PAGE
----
because the actual odds vary by a few hun- Provost Nancy Cantor speaks to members of th
dredths of a percent. terday about the University's admissions policie
e press yes-
A sacred feast
By Katie Plona
Daily Staff Reporter
The National Assoc
Advancement of Colore
Defense Fund, the At
Liberties Union and an
organization may form
intervene in two lawsu
the University's admis:
according to a previoi
Detroit newspaper repor
The coalition would
involved in the lawsuit:
The lawsuits - one
admissions policies ofI
Literature, Science and t
other challenging the
admissions practices -
the Center for Individ
behalf of three separate
three plaintiffs, all of w
claim that less-qualifie
dents were unfairly a<
their applications were d
director of the Michiga
that while he could not d
the possibility of the cc
tion to intervene in the t
would acknowledge that
are in the works.
"There are several g
together on a strateg
involved in the lawsuit
that forth at a press
Steinberg said the in
plan to announce their
this week or early nextv
Wayne State University constitutional
law Prof. Robert Sedler said intervention
iation for the by such a coalition would allow the
d People Legal group to act as an advocate for minority
merican Civil students. This contrasts with the more-
nother national specific goals of the University, which
a coalition to include maintaining the use of race as a
its challenging factor in its admissions practices.
sions policies, "So while they are intervening on the
usly published side of the University ... their interests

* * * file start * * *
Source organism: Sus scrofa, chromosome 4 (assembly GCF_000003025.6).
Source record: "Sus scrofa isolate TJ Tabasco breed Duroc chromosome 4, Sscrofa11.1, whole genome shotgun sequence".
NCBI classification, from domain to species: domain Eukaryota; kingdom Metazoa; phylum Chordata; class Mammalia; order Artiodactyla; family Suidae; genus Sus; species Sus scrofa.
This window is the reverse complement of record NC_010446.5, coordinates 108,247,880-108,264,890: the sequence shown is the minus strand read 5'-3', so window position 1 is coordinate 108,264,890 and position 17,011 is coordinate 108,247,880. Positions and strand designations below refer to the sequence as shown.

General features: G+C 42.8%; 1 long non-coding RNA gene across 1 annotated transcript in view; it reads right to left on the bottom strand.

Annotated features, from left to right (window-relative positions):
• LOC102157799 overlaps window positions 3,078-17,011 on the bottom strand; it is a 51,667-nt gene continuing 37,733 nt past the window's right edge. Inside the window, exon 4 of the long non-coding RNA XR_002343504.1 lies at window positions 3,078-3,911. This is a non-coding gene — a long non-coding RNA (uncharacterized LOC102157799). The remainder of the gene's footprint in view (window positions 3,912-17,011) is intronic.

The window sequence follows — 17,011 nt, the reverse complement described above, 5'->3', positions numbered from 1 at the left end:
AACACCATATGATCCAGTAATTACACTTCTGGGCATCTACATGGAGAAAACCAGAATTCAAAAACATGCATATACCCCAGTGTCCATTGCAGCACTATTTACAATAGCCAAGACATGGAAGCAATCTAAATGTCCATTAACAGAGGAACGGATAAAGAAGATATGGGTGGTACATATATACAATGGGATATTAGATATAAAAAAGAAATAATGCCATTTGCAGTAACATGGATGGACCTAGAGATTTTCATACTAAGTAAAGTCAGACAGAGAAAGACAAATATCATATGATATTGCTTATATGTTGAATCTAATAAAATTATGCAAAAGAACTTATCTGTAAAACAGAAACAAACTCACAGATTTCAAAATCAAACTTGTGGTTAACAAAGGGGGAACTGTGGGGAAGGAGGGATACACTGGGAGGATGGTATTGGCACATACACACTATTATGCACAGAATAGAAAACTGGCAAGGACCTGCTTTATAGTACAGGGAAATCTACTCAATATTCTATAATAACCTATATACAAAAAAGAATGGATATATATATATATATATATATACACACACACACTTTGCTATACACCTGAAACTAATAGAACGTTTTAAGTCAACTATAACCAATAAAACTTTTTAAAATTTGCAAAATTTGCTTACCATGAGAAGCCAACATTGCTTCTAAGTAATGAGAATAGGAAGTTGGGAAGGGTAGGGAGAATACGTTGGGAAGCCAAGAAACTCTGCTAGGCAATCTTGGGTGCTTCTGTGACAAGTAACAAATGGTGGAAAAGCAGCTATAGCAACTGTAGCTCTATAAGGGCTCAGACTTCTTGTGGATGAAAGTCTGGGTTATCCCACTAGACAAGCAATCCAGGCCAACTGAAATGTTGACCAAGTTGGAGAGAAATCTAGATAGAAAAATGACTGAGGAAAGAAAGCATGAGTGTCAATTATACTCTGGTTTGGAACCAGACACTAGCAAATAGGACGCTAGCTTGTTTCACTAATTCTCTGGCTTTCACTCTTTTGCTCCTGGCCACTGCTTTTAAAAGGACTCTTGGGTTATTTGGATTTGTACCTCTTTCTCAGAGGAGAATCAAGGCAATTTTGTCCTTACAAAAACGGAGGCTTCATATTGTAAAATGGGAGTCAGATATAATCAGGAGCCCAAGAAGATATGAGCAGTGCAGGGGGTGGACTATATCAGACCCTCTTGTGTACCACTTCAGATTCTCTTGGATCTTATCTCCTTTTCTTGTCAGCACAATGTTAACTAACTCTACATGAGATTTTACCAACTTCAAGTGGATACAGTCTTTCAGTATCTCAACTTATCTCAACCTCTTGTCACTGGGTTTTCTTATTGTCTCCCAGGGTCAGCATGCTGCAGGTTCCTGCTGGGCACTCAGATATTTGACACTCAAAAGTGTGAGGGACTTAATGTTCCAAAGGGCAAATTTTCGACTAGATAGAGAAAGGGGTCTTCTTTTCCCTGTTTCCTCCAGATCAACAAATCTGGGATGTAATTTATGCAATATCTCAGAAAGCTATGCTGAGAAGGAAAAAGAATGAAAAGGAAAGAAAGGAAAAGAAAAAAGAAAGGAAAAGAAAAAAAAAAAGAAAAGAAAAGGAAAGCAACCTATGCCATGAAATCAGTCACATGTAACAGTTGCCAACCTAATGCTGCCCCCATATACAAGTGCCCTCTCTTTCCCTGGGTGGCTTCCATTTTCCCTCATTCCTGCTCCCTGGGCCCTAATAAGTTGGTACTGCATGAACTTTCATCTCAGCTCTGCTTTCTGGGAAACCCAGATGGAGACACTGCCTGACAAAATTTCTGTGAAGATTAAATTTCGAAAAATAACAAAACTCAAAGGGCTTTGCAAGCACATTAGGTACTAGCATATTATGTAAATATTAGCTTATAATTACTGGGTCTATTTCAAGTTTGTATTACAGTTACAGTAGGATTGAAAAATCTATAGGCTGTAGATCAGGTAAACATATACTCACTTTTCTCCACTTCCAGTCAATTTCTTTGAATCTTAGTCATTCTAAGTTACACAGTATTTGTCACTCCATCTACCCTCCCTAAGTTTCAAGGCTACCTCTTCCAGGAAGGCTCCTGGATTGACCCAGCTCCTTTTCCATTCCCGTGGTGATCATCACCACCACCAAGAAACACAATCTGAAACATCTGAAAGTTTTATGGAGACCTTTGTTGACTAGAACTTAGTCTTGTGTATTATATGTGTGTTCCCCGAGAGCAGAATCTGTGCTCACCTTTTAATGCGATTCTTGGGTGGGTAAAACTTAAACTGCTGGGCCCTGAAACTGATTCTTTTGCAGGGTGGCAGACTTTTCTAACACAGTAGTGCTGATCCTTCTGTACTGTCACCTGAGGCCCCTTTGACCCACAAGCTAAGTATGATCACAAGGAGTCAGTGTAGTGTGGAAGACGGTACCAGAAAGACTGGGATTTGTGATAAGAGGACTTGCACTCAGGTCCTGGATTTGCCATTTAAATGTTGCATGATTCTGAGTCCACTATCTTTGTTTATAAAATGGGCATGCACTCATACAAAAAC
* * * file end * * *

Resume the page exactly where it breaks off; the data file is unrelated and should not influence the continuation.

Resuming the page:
t. may be a little different," Sedler said.
likely become Associate Vice President for
s on behalf of University Relations Lisa Baker said
the University has not been notified of
targeting the any coalition's intention to get involved
the College of in the lawsuits.
he Arts and the "We're not aware of any intervention
Law School's being filed," Baker said. "If something
were filed by is filed, we will study it."
ual Rights on Baker said it would be inappropriate
plaintiffs. The to speculate on the possible content or
hom are white, implications of an intervening party's
d minority stu- actions unless an action is filed.
dmitted, while CIR Senior Legal Counsel Terry Pell
Denied. also said he would not comment on the
acting legal effects of a coalition's involvement in the
an ACLU, said lawsuits until the action actually occurs.
irectly confirm Legal experts differentiated between
)alition's inten- two kinds of case interventions - those